© 2024 Milwaukee Public Media is a service of UW-Milwaukee's College of Letters & Science
Play Live Radio
Next Up:
0:00 0:00
Available On Air Stations

How The GOP Defied Expectations Down The Ballot


Democrats kept control of the House of Representatives in this fall's elections, but Republicans are celebrating gains. NPR congressional correspondent Susan Davis has been asking how they did it.

SUSAN DAVIS, BYLINE: At his weekly press conference, House Minority Leader Kevin McCarthy couldn't resist taking a victory lap.


KEVIN MCCARTHY: Pundits doubted us. Polls were stacked against us. And I don't believe one person in this room believed we'd win one race.

DAVIS: House Republicans did far better than election forecasts predicted. Not one Republican incumbent has lost. Races are still being called, but Democrats are on track to have the narrowest single-digit House majority in two decades.

DAN CONSTON: The first building block of how we got here was recruitment.

DAVIS: Dan Conston runs the Congressional Leadership Fund, the top House Republican super PAC. Of the seats Republicans flipped, the winning candidate was either a woman, a minority, a veteran or some combination of the three. Conston said they had better messengers and a more persuadable message on the economy and cultural issues for undecided swing voters. CLF spent $140 million on ads this year. This one that ran against Democratic Congressman Joe Cunningham of South Carolina, who lost his race, sums up that message.


UNIDENTIFIED PERSON: Cunningham's backed by lobbyists and radicals who want to defund the police. And he supports Biden - that means higher taxes.

DAVIS: The coronavirus pandemic has also made campaigning itself a cultural and tactical issue. Many Republicans continued to hold in-person events, rarely wore masks and ran traditional door-knocking campaigns to get out the vote - all things Democrats more often avoided over concerns of public safety. Republican Beth Van Duyne just won an open seat in the Dallas-Fort Worth suburbs. She credited her ground game with her narrow victory. She told NPR she never saw her Democratic opponent on the campaign trail.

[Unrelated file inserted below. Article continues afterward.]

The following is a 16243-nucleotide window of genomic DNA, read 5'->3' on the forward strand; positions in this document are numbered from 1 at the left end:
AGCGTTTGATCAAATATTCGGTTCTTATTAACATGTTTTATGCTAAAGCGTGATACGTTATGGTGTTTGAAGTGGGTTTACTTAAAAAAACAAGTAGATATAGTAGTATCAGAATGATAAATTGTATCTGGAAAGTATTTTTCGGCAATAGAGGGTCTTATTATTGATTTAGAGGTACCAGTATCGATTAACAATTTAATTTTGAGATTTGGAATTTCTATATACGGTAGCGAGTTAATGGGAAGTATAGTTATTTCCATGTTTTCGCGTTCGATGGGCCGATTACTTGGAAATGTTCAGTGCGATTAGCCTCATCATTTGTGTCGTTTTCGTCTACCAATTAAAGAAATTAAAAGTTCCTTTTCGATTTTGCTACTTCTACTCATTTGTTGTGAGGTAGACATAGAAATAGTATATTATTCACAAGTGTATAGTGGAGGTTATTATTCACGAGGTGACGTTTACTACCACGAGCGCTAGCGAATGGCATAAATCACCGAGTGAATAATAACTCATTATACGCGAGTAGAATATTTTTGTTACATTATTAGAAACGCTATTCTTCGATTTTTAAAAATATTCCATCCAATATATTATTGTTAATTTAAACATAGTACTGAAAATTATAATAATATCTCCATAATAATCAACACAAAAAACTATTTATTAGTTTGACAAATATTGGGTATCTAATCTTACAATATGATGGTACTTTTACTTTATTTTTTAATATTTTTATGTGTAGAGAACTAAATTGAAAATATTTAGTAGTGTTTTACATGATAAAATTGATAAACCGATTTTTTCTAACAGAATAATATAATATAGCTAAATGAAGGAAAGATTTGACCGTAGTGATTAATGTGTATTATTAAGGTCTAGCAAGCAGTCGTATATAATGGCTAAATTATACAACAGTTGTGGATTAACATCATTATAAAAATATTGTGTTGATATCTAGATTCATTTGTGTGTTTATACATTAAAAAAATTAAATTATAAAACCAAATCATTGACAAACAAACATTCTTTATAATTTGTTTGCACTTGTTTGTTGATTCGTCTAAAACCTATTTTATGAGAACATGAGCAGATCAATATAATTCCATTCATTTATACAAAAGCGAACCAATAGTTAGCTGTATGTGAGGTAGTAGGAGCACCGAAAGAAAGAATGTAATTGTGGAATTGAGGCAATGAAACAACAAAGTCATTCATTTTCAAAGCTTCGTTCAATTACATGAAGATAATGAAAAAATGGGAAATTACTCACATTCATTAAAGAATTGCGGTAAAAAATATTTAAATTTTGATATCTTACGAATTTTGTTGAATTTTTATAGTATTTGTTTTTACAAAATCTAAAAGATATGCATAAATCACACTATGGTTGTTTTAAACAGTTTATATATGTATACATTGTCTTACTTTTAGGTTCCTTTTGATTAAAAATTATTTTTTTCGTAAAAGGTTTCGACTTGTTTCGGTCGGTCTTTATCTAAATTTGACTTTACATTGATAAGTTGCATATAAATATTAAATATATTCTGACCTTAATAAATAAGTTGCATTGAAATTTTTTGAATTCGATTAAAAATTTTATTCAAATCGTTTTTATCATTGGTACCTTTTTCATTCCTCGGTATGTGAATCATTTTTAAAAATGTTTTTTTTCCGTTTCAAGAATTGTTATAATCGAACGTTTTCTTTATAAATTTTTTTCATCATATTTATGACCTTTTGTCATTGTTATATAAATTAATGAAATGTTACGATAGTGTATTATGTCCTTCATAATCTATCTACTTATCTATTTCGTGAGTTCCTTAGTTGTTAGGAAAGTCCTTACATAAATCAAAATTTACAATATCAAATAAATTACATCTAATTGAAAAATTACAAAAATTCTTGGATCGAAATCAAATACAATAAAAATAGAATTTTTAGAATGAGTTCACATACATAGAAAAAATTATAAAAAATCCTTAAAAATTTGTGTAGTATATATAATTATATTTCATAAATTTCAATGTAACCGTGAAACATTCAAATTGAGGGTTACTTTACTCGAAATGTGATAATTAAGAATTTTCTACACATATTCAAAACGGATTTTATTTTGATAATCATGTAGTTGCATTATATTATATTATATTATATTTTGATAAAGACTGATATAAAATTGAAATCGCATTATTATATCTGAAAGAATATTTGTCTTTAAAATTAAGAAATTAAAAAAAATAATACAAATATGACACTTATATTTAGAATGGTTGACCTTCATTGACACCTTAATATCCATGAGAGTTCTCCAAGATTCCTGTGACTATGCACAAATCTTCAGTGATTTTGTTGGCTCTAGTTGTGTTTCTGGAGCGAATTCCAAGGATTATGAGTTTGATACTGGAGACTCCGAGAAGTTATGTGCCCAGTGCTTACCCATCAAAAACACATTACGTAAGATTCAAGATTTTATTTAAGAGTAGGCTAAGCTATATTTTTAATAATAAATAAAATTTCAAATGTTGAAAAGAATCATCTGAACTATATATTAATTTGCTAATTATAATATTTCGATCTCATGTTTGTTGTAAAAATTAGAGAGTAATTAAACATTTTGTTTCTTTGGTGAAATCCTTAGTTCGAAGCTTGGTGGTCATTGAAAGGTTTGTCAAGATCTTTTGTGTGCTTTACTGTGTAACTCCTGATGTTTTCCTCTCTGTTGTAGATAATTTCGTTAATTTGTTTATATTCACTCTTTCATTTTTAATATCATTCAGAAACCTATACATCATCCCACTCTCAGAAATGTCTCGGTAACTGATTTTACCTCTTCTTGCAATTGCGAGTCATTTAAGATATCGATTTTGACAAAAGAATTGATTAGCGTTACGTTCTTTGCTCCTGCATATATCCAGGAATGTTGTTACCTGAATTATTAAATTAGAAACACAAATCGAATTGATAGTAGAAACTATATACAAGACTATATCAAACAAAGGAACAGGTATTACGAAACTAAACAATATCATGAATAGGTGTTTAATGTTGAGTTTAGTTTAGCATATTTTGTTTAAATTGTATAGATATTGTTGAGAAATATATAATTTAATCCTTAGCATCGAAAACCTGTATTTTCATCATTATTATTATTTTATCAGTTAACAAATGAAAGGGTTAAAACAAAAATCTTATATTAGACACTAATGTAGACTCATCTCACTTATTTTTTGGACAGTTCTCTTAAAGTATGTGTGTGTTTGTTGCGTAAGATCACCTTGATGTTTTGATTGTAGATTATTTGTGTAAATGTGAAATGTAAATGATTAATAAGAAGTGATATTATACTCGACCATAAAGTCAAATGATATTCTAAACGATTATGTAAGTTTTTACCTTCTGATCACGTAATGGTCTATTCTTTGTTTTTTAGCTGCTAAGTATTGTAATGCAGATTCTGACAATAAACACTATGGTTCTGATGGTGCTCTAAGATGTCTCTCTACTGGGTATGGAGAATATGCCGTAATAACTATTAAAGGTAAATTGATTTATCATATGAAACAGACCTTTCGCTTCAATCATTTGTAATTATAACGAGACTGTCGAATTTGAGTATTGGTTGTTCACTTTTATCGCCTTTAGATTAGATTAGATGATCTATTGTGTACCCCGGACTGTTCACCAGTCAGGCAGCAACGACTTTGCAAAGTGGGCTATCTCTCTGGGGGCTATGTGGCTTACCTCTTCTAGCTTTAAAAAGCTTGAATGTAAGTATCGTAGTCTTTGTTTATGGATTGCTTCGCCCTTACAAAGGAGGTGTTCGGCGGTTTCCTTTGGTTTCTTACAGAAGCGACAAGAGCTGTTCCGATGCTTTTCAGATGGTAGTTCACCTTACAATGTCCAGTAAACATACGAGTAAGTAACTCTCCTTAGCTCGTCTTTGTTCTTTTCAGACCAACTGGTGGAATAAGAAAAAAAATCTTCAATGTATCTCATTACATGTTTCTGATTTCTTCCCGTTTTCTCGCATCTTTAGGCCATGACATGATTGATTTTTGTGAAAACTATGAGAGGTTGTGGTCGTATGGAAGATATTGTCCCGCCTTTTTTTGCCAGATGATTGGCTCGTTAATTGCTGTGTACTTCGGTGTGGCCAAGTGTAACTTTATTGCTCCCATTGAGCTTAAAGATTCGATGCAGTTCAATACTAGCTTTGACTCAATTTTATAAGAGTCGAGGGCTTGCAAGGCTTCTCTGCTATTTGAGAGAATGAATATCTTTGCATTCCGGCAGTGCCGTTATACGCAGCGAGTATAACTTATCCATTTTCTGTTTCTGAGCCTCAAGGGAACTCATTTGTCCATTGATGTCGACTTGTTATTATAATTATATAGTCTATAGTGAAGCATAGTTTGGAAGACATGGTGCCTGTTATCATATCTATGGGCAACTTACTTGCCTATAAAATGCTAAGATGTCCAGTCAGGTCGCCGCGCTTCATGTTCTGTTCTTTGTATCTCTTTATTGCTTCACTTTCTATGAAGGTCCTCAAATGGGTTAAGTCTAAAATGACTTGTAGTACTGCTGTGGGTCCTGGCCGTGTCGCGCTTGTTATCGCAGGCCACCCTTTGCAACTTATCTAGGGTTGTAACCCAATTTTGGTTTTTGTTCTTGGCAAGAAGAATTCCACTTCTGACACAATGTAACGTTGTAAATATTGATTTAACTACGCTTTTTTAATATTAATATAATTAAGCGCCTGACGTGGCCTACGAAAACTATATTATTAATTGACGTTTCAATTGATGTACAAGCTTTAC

BETH VAN DUYNE: Her point was she was concerned about COVID. And you know what? That's fine. But in an elected position role and a public servant role, we do not have the luxury of calling it in.

DAVIS: Van Duyne's was one of six Republican-held suburban Texas seats that Democrats made a play for in 2020. They lost in all of them. Liesl Hickey and Robert Blizzard are veteran party strategists who've been conducting an ongoing focus group with suburban swing voters across the country since late May.

ROBERT BLIZZARD: This doom and gloom that we were going to get, you know, slaughtered in the suburbs obviously was - did not materialize. And, you know, this type of research suggests why.

DAVIS: Hickey said that while Trump fatigue was very real for suburban voters, that fatigue did not drag down House Republicans on the ballot who focused on issues and not the president.

LIESL HICKEY: A center-right agenda, that's what suburban voters are looking for. And when we're on offense on policy, we win.

DAVIS: And it's why House Republicans are celebrating 2020, even though they still technically lost. This election didn't send them off searching in the political wilderness, but rather provided what many see as a shorter path back to the majority.

HICKEY: Going into 2022, we have a great opportunity to continue to create a choice between Republican policies and Democrat policies. And I think, you know, that will be a very clear choice as we go into the new year.

DAVIS: President-elect Joe Biden won a historic victory, but he had no coattails for his party, and now he faces an emboldened House Republican minority.

Susan Davis, NPR News, Washington.

(SOUNDBITE OF OMER KLEIN'S "SLEEPWALKERS") Transcript provided by NPR, Copyright NPR.

Susan Davis is a congressional correspondent for NPR and a co-host of the NPR Politics Podcast. She has covered Congress, elections, and national politics since 2002 for publications including USA TODAY, The Wall Street Journal, National Journal and Roll Call. She appears regularly on television and radio outlets to discuss congressional and national politics, and she is a contributor on PBS's Washington Week with Robert Costa. She is a graduate of American University in Washington, D.C., and a Philadelphia native.